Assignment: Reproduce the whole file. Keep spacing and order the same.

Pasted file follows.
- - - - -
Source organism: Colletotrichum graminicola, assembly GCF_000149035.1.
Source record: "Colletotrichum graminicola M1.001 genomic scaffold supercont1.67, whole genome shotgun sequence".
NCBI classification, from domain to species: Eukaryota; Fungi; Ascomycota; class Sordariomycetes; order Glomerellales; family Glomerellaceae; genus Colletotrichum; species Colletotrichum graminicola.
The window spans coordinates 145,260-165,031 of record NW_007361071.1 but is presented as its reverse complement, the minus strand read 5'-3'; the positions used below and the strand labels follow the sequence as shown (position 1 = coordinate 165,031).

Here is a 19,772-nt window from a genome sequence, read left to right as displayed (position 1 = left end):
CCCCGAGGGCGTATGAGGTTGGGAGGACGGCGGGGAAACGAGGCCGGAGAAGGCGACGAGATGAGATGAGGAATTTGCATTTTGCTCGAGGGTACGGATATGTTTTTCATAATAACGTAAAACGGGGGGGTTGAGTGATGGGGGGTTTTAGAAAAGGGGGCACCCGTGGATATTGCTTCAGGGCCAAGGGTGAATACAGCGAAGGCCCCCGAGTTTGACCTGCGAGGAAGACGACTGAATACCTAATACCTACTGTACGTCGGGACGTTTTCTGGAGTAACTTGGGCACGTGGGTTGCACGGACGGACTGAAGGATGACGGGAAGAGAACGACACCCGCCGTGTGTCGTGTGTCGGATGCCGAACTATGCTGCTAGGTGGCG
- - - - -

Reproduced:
Source organism: Colletotrichum graminicola, assembly GCF_000149035.1.
Source record: "Colletotrichum graminicola M1.001 genomic scaffold supercont1.67, whole genome shotgun sequence".
NCBI classification, from domain to species: Eukaryota; Fungi; Ascomycota; class Sordariomycetes; order Glomerellales; family Glomerellaceae; genus Colletotrichum; species Colletotrichum graminicola.
The window spans coordinates 145,260-165,031 of record NW_007361071.1 but is presented as its reverse complement, the minus strand read 5'-3'; the positions used below and the strand labels follow the sequence as shown (position 1 = coordinate 165,031).

Here is a 19,772-nt window from a genome sequence, read left to right as displayed (position 1 = left end):
CCCCGAGGGCGTATGAGGTTGGGAGGACGGCGGGGAAACGAGGCCGGAGAAGGCGACGAGATGAGATGAGGAATTTGCATTTTGCTCGAGGGTACGGATATGTTTTTCATAATAACGTAAAACGGGGGGGTTGAGTGATGGGGGGTTTTAGAAAAGGGGGCACCCGTGGATATTGCTTCAGGGCCAAGGGTGAATACAGCGAAGGCCCCCGAGTTTGACCTGCGAGGAAGACGACTGAATACCTAATACCTACTGTACGTCGGGACGTTTTCTGGAGTAACTTGGGCACGTGGGTTGCACGGACGGACTGAAGGATGACGGGAAGAGAACGACACCCGCCGTGTGTCGTGTGTCGGATGCCGAACTATGCTGCTAGGTGGCG